The result is a fairy tale narrative according to which the government's heavy hand quashes any unsanctioned media. The capitalists, who keep media outlets "on their knees," kowtow to the government. And meanwhile the morons in the public just want to watch midgets argue with bimbos in any case.
"Media in Israel is in a state of crisis," former leading Channel 10 journalist Ofer Shelah said in an interview recently. "The printed press all over the world has fallen into debt and is on the verge of bankruptcy, because fewer and fewer people are reading newspapers. In Israel, this situation is overlaid by the fact that the Israeli pattern of consumption generates monopolies."
Naturally this can only mean one thing:
"The result is a situation in which all the Israeli media outlets are in existential danger. All these outlets are on their knees to the government or to the tycoons who own them. This poses a danger to all the big words: democracy, pluralism, freedom of expression. But the government doesn't really care, and neither, apparently, do the citizens."
It's interesting that throughout Shelah's good-guy-bad-guy analysis, the word "innovation" never once pops up. He remarks that print is in trouble, as if this is a new, original, or interesting idea. Twenty years ago it was, and that was around the time when global print media brands started rethinking their business models.
Since then there has been incredible success across all categories. In the US, Politico has become a dominant, all-digital news force. New long-form digital outlets like Byliner are making waves. Vanity Fair seems to be at the top of its game. The Daily Mail's site, the Mail Online, is now raking in more than 40 million monthly unique visitors (even though it's based out of a country with 60 million people).
The reinvented entertainment trade press outlet The Hollywood Reporter is making headlines around the world. And the Huffington Post has made politicized, digital-only news and commentary into an astoundingly lucrative business.
It's unlikely, though, that any of these outlets achieved what they've achieved by regurgitating self-pitying tales about big bad government capitalists abusing poor innocent media outlets (who, incidentally, have the most direct line to public opinion).
Rather than spending time and energy dividing the field into oppressors and victims – a favorite pastime of the Israeli media – they took on the one big word that Shelah left off his list of big words: Innovation.
Apathy, indifference, stubbornness
Not too long ago, I was in a meeting with the CEO of one of Israel's three big publishers and a political communications consultant. Before getting down to business, the publishing chief and the PR person jumped into conversation about a hot topic – lobbying the government to create minimum retail prices for book sales.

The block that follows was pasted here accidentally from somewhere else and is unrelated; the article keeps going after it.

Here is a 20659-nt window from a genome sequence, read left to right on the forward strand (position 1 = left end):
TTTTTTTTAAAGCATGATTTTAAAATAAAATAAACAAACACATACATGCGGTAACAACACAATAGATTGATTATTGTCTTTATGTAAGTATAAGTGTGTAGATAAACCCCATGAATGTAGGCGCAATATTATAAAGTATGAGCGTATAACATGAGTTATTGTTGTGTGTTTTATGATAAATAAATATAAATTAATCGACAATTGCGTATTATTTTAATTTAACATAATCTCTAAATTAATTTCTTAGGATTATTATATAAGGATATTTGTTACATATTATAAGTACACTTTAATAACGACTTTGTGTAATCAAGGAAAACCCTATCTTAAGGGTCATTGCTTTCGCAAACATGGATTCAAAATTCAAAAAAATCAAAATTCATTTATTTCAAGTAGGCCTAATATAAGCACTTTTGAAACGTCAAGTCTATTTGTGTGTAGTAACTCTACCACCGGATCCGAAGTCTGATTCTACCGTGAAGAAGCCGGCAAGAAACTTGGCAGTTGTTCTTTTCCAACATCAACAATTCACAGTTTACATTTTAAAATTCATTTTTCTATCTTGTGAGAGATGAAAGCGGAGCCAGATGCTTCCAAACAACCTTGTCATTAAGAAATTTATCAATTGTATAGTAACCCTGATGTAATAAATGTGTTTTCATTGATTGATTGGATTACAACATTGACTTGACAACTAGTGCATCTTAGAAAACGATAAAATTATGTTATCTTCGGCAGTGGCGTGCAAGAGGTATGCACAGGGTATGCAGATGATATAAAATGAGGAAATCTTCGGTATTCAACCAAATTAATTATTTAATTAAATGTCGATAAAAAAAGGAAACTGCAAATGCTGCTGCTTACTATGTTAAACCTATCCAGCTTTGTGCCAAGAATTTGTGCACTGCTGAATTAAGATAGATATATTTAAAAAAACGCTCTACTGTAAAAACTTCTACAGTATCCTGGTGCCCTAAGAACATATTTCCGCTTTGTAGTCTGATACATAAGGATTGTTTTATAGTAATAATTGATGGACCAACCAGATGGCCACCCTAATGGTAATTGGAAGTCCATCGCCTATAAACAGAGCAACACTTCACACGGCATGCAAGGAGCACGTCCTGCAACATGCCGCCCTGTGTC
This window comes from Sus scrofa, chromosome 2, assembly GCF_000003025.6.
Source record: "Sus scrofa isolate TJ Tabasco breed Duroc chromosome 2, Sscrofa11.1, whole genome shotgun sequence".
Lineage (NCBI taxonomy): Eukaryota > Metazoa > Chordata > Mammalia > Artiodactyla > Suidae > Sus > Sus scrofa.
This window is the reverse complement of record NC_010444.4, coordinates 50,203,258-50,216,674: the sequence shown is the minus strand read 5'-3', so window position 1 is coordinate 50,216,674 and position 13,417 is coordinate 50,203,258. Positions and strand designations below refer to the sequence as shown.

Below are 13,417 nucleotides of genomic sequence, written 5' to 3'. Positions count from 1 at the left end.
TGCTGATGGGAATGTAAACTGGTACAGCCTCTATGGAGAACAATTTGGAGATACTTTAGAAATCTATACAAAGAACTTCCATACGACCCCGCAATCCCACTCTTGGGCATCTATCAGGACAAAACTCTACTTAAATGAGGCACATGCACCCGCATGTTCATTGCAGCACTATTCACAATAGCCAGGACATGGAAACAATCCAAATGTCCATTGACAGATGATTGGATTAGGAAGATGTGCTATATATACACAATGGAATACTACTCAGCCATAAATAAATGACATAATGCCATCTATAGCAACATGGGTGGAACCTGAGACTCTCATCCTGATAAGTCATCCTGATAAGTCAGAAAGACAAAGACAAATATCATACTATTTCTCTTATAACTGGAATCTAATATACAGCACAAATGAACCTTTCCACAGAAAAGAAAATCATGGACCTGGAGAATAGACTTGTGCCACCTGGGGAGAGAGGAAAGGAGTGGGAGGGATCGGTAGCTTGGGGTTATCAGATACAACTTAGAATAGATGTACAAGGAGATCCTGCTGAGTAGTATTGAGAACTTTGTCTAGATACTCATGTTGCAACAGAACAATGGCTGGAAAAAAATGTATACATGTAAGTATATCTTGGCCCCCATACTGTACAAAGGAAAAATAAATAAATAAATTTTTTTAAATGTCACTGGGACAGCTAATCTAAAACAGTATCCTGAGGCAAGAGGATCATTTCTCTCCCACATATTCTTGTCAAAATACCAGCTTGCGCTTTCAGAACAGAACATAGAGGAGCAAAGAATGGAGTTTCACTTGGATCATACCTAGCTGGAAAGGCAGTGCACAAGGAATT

I was in shock when I heard this. Anyone who's ventured into an Israeli bookshop has felt a similar shock -- sticker shock. Paperback books here average around $35, while new hardcovers can go for $50 or more. And this guy, a lovely and clearly very intelligent man, thought that he could sell more books by instituting price minimums!
The conversation was indicative of the state of Israeli media in general. Apathy, indifference, stubbornness, and shortsightedness do exist in the world of Israeli media, but not on the part of the public, as the editors and journalists would love to believe. They exist in and among the media establishment itself, which enjoyed 60 years of sumptuous power in bed with Israel's ruling elite before the global market tore the sheets off that bed.
It's easy to march out any number of platitudes in response to this – that Israel is a tiny market, that readers aren't ready for print-to-digital changes, etc. But in fact, Israel has to be pound-for-pound the most observed media market in the world. Yet how many English language iPad apps have been released by Israeli newspapers? Who's doing the definitive insider podcast? Which Israeli media brand has created a vibrant Pinterest Feed? Who's bringing out e-readers to prop up slumping book sales?
The answer is no one. If even media leaders like Ofer Shelah are busily proving and proclaiming their own victimhood, why would anyone else in the media here dare to believe that change is possible? Instead, they've waited for change to simply drop from the sky.
With foreign investors descending on Israel's media landscape – like the now-infamous Sheldon Adelson who from 5,000 miles away spotted the opportunity that Israeli media insiders have been tripping over for years – they may have to wait no longer.
Ashley Rindsberg is the author of Tel Aviv Stories